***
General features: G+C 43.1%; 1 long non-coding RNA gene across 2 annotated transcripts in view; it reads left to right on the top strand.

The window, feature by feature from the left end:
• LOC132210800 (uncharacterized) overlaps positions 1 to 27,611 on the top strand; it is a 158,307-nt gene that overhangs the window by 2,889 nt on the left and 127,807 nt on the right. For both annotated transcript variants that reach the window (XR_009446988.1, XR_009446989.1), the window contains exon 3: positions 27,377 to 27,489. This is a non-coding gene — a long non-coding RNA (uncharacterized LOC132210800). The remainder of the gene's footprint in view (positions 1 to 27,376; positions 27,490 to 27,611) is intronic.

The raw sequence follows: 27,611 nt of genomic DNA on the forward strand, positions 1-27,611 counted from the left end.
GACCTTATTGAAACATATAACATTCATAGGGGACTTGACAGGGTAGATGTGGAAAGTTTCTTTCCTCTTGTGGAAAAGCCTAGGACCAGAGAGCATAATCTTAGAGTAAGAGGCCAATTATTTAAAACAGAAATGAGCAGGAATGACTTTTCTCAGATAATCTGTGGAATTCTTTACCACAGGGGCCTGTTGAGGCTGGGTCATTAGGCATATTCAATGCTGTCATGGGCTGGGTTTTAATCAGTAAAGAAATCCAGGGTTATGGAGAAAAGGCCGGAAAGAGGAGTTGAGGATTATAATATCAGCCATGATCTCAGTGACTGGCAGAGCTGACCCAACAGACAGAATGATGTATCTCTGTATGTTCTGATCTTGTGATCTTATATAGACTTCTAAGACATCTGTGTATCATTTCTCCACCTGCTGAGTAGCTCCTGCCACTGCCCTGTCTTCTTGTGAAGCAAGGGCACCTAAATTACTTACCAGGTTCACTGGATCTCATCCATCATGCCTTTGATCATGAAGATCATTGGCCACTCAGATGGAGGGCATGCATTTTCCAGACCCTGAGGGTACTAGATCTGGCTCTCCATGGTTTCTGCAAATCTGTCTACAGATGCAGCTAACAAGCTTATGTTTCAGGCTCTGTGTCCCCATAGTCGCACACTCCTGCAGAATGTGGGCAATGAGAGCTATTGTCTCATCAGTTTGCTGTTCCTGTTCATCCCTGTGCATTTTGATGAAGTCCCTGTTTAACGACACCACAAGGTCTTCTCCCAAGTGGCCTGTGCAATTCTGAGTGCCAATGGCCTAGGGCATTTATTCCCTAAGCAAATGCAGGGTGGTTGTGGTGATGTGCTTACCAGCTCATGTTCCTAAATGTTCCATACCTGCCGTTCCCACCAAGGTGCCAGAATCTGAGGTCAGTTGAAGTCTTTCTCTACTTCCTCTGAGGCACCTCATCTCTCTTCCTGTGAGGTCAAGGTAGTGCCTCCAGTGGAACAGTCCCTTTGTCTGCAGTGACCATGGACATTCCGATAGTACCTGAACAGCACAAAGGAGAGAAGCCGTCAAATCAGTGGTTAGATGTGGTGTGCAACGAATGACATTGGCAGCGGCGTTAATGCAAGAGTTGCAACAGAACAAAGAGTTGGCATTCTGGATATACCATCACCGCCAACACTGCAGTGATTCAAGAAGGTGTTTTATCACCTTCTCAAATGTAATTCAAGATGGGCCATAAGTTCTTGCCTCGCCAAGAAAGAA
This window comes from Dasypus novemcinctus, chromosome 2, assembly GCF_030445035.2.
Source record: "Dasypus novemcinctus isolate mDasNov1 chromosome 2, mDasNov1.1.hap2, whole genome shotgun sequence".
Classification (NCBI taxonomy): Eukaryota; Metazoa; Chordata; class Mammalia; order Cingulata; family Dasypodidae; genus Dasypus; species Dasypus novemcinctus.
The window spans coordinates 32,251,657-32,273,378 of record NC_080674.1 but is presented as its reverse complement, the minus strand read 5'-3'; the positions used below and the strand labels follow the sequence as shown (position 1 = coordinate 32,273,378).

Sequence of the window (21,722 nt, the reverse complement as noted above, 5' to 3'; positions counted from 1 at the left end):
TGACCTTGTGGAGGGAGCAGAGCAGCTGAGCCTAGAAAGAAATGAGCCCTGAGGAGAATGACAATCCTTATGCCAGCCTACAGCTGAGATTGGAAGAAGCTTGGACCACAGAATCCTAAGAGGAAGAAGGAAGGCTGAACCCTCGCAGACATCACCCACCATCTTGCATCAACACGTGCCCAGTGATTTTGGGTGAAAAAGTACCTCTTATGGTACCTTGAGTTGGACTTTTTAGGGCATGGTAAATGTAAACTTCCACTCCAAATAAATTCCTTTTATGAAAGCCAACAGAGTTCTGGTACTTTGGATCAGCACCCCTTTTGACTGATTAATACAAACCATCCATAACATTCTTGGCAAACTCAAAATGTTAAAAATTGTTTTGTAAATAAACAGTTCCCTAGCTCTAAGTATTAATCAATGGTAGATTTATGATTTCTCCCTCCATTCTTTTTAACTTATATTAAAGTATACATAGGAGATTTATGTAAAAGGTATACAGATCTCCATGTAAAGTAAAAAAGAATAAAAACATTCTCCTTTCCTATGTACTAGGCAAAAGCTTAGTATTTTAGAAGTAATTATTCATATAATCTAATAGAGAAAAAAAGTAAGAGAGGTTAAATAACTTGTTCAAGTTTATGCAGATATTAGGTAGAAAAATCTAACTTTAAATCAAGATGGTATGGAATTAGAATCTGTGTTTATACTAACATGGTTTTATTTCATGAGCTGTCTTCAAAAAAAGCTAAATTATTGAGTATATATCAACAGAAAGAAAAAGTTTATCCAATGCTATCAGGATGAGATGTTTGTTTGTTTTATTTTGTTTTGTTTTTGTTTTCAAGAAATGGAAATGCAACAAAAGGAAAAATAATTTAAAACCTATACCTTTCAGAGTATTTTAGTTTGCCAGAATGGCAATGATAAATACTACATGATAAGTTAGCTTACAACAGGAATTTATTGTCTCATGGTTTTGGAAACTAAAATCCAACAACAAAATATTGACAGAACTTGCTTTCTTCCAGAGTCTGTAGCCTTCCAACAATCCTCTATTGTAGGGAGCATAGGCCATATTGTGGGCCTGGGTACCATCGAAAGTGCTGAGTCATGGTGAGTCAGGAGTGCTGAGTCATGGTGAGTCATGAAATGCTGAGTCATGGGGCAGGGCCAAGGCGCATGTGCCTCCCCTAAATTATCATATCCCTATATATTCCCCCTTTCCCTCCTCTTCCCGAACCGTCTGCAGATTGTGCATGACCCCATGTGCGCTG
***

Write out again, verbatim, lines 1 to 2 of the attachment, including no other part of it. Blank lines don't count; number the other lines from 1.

General features: G+C 43.1%; 1 long non-coding RNA gene across 2 annotated transcripts in view; it reads left to right on the top strand.

The window, feature by feature from the left end: